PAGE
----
1853 Ltr: Margarett Fuller[mother Of The Margaret Fuller] Humbuggery & The Devil
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1853 Ltr: Margarett Fuller[mother Of The Margaret Fuller] Humbuggery & The Devil:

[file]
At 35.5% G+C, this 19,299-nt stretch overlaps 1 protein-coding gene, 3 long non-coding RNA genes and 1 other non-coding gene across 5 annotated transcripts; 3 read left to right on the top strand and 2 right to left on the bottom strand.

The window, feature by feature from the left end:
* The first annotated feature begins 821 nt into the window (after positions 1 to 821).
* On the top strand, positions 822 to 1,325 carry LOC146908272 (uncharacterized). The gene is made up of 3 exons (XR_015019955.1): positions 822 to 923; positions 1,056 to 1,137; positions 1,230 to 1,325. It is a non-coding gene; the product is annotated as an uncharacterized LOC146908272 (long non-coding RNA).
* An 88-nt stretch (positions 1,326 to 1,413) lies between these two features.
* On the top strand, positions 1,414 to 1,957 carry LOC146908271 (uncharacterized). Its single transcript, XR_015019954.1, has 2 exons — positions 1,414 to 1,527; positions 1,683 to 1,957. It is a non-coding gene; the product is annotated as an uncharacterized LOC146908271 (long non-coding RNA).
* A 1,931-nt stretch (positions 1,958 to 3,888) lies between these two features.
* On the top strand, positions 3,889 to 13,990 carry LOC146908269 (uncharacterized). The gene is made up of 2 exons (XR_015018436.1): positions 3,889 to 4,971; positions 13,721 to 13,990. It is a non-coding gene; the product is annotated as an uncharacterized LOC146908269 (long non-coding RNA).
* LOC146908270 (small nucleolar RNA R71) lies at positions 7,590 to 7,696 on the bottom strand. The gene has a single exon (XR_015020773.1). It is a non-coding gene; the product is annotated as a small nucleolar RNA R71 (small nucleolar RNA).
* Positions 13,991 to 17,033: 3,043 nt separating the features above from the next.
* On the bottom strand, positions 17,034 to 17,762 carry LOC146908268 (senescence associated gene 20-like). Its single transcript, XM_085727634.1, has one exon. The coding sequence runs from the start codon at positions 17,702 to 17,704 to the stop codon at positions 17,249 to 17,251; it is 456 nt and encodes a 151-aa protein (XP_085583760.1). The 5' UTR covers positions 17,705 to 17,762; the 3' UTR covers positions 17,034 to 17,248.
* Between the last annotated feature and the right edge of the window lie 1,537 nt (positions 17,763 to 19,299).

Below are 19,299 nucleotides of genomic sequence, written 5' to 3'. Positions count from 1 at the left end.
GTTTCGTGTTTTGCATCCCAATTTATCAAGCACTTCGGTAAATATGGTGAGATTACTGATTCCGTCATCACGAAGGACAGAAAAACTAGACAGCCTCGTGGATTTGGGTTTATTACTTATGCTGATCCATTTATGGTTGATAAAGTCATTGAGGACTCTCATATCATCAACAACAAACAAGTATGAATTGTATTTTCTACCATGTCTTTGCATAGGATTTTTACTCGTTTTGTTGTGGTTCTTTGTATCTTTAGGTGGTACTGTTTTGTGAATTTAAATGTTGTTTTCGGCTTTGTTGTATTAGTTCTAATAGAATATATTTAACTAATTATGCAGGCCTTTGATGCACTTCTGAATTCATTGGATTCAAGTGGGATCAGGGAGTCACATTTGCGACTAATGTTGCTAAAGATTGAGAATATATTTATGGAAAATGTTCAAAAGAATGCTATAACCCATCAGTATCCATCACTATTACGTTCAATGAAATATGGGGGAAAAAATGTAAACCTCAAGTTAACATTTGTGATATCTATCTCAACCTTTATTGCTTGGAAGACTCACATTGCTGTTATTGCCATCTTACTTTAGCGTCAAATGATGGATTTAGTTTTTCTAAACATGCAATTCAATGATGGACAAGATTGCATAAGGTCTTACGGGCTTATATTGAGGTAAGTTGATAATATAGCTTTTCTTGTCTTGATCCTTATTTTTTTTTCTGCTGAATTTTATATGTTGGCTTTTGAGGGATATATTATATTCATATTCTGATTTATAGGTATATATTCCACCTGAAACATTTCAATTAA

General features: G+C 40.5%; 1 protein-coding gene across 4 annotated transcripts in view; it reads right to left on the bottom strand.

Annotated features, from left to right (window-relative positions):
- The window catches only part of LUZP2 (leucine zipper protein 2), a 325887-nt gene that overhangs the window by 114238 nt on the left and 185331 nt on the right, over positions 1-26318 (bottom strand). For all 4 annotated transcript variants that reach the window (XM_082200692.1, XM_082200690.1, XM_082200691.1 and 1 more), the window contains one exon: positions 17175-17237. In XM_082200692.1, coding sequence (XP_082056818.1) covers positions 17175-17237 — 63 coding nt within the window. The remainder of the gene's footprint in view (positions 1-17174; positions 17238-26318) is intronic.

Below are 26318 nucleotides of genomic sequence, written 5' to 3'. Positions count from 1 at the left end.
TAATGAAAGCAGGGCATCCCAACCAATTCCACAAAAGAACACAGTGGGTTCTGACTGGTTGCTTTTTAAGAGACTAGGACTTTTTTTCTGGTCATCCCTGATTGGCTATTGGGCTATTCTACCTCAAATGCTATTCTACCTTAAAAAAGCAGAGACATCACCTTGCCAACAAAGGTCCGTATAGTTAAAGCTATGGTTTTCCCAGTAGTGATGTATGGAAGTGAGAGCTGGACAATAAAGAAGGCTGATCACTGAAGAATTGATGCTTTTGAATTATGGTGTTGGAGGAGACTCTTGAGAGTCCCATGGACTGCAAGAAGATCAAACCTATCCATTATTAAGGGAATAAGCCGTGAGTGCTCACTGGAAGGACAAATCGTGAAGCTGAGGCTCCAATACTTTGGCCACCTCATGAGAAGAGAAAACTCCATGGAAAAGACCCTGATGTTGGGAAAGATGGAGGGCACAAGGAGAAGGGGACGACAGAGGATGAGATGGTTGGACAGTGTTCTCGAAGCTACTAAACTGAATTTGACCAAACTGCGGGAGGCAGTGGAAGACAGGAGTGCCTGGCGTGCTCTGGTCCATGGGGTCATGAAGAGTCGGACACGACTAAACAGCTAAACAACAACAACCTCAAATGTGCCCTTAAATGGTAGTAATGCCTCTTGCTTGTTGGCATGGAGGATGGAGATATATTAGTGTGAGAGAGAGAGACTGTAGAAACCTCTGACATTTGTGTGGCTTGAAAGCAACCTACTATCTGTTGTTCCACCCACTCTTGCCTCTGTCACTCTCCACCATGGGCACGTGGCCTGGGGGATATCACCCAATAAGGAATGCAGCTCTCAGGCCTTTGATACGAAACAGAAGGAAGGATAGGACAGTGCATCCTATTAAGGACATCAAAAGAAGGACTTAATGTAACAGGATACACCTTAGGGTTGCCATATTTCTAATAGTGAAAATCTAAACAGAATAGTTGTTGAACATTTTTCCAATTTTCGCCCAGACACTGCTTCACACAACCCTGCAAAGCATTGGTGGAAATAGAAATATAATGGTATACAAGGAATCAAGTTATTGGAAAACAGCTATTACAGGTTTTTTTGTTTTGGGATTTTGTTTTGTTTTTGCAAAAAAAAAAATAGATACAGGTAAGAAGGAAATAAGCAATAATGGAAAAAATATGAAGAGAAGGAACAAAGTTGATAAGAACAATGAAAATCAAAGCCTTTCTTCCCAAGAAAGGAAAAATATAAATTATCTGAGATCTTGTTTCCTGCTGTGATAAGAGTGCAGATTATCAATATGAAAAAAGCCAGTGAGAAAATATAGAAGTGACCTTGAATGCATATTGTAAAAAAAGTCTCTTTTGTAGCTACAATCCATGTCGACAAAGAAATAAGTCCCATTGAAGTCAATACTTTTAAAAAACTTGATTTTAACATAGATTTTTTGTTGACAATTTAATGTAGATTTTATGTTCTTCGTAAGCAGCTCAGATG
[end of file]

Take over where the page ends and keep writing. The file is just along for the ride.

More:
1853 Letter Margarett Fuller, Boston, MAto sister Abigail Crane, Canton, MA. Margarett [spelled with two ts, see #4] Crane Fuller (1789-1859) was born in Canton, Massachusetts and taught school as a young woman. In 1809, she married Timothy Fuller (1778-1835) a lawyer and Massachusetts Congressman [1817-1825] where he supported the Seminole Indians and opposed the Missouri Compromise. The couple moved to Cambridgeport, MA [see #6] and from the union came nine children. The first child, Sarah Margaret Fuller (1810-1850) [see #10]was pushed by her father into receiving what was in some ways a male education for the early 19th Century. Her mother Margarett who liked parties, balls and the theater was concerned that young Sarah Margaret was becoming too manly but also recognized her daughter's talents and wise insights. Margaret Fuller became an important critic, journalist and women's rights proponent while associating with Transcendentalism. She and her Italian husband were lost at sea in 1850.In 1835, Timothy died of cholera and his widow Margarett now had lots of children to support. Her daughter, Margaret stepped forth to lead the family. The letter is addressed to her sister Abigail Crane (1782-1876) who was one of young Margaret's maiden aunts whom she called"Abba" and the one she considered most loving. The letter has a stamp but folds into three sides for writing like the old stampless letters. It has aBoston 19 Dec postmark with a 3 cent at the bottom. There is also a cancellation on the stamp. This is a long family letter from the widowed sister with a number of children to the unmarried sister. After an exchange concerning Abigail being kept from a family gathering by "cold and cough" and Margarett scolding her for not taking care of herself, Margarett talks about the children. "Eliza expects in about two months to give another Scion to the Fuller stock" [Eliza Rotta Fuller was a young widow who married Eugene Fuller Margarett's eldest son. She gave birth to the couple's 4th child in February, 1854. Eugene Fuller (1815-1859) was a publisher in New Orleans who like his sister Margaret was lost at sea] "Richard is looking out for a farm in the vicinity of Boston[?] where he can come into Boston " for" his profession and go out at night. [Richard Frederick Fuller (1824-1869)was one of several lawyer sons of Margarett. ] Sarah [Sarah Kolloch Fuller (1828-1854) Richard's wife] has convinced him that his place at Reading[?] is unhealthy" " Sarah I think is somewhat better but I do not think she will ever be strong" [She died in 1854] He [Richard] brought Freddie to dinner? last Thursday [Apparently Richard dined with them every Thursday evening and brought his son Frederick Timothy Fuller (1850-?) with him. She also mentions "Arthur and Lizzie" who were Arthur Buckminster Fuller (1822-1862) [see #11]and his wife Elizabeth Davenport (?-1856). Arthur was a Unitarian minister and reformer who was killed at the Battle of Fredericksburg while acting aschaplin of the 19th Massachusetts Infantry. Lizzie died of cholera in 1856. She mentions other people too likeMary Halleck, Sally Shaw and Dr. Bartlett. She describes attending a "conversation" [ a social event] "at Richard's [son] had a very pleasant time met Mr. Whiting [ Maybe future War lawyer and Congressman William Whiting(1813-1873)and all the Beechers present, Cosgroves" [Refers toHarriet Beecher Stowe, Lyman Beecher, Henry Ward Beecher [see #9] and others] In another place she says "Mr. B havingsold his house in in Brooklyn" [Beecher?] She also discusses her religious studies. "I have a longer bible class on Sabbath days which I enjoy hope to reap benefit and do more good to others". She mentions someone moving to Ohio or more likely Illinois. However the majority of this letter to her sister is about one child and her immediate problems. Ellen Kilshaw Fuller Channing (1820-1856) was the eldest surviving daughter. She married William Ellery Channing (1818-1901) [see #7][not the Unitarian minister but the poet. Hehad pieces published in the Dial and wrote the first biography of Henry D. Thoreau]. It was a marriage opposed by both families and had become extremely difficult for Ellen. Margarett talks about her son-in-law. "Ellery's conduct was so monstrous"and "he[Ellery] yielded himself a willing captiveto the devil". Ellen has just left him and Margarett feels she has stood it"as long as waspossible but the time came when his conduct was oppressive, hurtful and unsafe for the children". " For no one can imagine such men without living with him and no one would live with him who could avoid it" Apparently he is not giving her support and "Barbara is gone". Barbara Higginson Channing (1816-1880) Ellery's sisterapparently was a mediator between the two and she could arrive at a "righteous resolution". She has gone to tour Italy. Margarett explains "Ellery is very artful when he has a point to convey and could always coax and deceive his father[Dr. Walter Channing doctor and Harvard Medical School professor] to do what he wished and I fear he will succeed" "All that we can say is that itwas impossible and unsafe for Ellen to live with Ellery without great danger to herself and children any longer and we must commit all to God". Ellery has gotten a lawyer and Margarett mentions that he considered them "humbuggery" but he has an attorney. [Not in letter: On December 9th his attorney asked Ellen to return the children and gave them 10 days-the day of this letter] Ellen remained apart from Channing until 1855 and returned but died soon afterwards. The children were raised by relatives. Letter is in excellent condition. A fantastic insight into an important New England family and its "modern" marital issues of spousal abuse and women's rights in in those issues. Sent folded.